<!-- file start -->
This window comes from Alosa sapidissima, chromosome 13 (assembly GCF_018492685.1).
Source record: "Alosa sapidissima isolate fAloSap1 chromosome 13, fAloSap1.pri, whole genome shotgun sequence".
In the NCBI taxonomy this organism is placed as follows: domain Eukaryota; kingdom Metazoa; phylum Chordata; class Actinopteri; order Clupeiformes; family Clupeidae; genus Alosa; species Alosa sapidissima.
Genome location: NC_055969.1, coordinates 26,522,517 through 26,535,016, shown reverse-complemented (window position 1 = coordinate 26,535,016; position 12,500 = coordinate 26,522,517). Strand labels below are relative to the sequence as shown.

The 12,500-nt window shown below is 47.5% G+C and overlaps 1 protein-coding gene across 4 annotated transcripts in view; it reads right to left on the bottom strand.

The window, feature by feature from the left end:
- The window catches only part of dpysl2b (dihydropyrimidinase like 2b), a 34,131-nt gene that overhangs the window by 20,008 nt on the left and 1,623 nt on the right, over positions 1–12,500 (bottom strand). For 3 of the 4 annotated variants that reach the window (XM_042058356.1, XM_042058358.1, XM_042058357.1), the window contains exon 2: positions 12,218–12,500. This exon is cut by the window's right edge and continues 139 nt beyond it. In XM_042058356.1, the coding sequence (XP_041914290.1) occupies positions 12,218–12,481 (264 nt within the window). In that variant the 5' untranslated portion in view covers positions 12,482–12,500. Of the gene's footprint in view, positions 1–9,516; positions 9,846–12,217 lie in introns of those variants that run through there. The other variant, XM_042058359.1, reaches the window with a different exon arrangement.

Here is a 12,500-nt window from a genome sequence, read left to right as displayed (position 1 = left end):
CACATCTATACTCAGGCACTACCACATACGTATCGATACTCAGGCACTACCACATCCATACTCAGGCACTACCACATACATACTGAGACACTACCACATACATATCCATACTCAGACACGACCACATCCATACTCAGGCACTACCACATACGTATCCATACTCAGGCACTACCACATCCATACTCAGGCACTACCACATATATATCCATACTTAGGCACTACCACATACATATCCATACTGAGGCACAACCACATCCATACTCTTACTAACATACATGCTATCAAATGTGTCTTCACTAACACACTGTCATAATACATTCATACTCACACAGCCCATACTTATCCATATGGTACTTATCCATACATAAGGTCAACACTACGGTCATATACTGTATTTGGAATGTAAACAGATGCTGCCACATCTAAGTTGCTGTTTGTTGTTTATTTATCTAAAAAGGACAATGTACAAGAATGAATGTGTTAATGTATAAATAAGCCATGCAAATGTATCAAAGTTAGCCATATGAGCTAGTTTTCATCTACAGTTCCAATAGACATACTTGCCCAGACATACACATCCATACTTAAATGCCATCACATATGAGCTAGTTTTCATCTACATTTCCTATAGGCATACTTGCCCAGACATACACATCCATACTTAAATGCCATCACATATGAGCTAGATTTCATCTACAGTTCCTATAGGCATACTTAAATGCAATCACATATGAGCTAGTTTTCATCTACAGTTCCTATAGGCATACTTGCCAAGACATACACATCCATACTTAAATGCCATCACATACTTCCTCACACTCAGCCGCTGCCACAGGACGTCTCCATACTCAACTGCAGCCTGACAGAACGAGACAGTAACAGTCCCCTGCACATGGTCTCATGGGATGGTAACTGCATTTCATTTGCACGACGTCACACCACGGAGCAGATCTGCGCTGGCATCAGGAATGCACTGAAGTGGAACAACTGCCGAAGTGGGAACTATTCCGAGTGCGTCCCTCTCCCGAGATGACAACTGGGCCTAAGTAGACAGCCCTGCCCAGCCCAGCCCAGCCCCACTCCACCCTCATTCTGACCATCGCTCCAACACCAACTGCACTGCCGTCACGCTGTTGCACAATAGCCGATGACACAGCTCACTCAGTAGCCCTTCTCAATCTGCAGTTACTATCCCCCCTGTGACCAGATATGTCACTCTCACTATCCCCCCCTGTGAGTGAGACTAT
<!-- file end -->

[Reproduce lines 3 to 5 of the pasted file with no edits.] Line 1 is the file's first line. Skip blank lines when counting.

In the NCBI taxonomy this organism is placed as follows: domain Eukaryota; kingdom Metazoa; phylum Chordata; class Actinopteri; order Clupeiformes; family Clupeidae; genus Alosa; species Alosa sapidissima.
Genome location: NC_055969.1, coordinates 26,522,517 through 26,535,016, shown reverse-complemented (window position 1 = coordinate 26,535,016; position 12,500 = coordinate 26,522,517). Strand labels below are relative to the sequence as shown.

The 12,500-nt window shown below is 47.5% G+C and overlaps 1 protein-coding gene across 4 annotated transcripts in view; it reads right to left on the bottom strand.